On 20th September 2019, as millions of school children, workers and trades unionists across the globe commenced a week of action for climate justice, the Active Energy project celebrated how older and younger people have come together to work for environmental change in their community.
The event was held in the Queen Elizabeth Olympic Park, close to where the water wheel is located. It was opened by Paul Brickell, Executive Director for Regeneration and Community Partnerships at the London Legacy Development Corporation.
Following this artist Loraine Leeson outlined how the project had developed after the last twelve years and engineer Toby Borland described the mechanics of the various turbines and water wheels the team have created over this time.
Ray Gipson explained how the Geezers Club had become involved, and the importance of involving older people in the development of new technologies, since none of this would have taken place without The Geezers’ input. Pupils from Bow School, where The Geezers have recently assisted with the making of model turbines, showed their creations to the audience and spoke themselves about their concerns regarding climate change.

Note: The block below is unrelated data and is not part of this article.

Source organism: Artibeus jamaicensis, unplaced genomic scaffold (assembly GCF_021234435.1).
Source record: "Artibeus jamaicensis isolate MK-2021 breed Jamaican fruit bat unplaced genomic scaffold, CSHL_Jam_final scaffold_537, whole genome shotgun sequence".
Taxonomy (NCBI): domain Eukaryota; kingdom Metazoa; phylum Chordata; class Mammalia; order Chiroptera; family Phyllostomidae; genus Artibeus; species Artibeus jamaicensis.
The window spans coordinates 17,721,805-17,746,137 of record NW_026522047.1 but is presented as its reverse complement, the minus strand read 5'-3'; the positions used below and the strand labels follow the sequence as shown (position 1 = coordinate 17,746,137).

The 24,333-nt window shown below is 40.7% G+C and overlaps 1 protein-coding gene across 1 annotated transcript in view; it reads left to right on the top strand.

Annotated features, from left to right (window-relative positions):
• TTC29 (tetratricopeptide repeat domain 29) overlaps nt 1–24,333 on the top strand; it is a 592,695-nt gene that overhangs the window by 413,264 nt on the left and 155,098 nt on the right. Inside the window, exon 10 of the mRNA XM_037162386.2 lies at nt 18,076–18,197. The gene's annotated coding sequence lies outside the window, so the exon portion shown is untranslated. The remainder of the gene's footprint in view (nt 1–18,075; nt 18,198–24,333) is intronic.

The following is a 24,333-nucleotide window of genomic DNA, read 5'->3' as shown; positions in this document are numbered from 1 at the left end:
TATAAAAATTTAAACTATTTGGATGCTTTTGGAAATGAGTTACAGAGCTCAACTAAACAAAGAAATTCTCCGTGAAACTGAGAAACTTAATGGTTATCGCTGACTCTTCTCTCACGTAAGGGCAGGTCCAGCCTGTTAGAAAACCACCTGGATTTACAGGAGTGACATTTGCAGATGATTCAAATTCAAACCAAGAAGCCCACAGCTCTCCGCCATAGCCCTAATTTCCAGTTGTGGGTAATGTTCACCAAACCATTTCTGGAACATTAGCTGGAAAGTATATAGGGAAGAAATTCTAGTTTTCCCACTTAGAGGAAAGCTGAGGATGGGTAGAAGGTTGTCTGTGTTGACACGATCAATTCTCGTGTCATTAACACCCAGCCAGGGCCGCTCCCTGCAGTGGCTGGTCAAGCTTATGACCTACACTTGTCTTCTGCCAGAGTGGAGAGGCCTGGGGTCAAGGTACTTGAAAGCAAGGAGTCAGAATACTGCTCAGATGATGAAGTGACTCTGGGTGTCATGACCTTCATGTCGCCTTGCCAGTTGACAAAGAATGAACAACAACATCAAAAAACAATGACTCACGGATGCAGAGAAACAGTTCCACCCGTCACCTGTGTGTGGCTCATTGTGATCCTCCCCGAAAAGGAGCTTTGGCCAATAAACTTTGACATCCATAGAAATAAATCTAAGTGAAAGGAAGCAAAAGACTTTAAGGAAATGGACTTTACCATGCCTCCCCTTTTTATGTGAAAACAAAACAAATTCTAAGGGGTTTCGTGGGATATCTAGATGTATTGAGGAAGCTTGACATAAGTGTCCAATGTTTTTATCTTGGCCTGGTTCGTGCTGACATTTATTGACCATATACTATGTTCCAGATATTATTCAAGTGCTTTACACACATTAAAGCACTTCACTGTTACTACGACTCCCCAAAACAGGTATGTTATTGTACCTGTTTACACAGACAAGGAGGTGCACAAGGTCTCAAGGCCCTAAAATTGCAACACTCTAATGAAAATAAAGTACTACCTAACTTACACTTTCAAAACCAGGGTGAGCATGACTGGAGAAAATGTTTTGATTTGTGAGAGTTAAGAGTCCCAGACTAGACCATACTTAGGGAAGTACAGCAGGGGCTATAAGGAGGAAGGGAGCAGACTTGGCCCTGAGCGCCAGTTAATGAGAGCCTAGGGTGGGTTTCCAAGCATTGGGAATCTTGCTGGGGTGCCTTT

Philip Kyeremanteng of Canals and Rivers Trust then went on to demonstrate urgent environmental issues for our rivers, while James Hardy, Senior Manager for Energy and Climate Change at the Greater London Authority outlined policy level planning to counter climate change in London. He was then questioned on these strategies by the pupils and Geezers.
The event was closed by Bridget McKenzie from Culture Declares Emergency, who considered what can be done by each of us to support the planet at this time of climate crisis.
The Geezers are not quite finished with the project however. They will be helping with some more workshops at Bow School, and still want to pursue the idea of how renewable energy can be built into sheltered accommodation in their borough to reduce energy costs for the older population, who are often unable to heat their homes.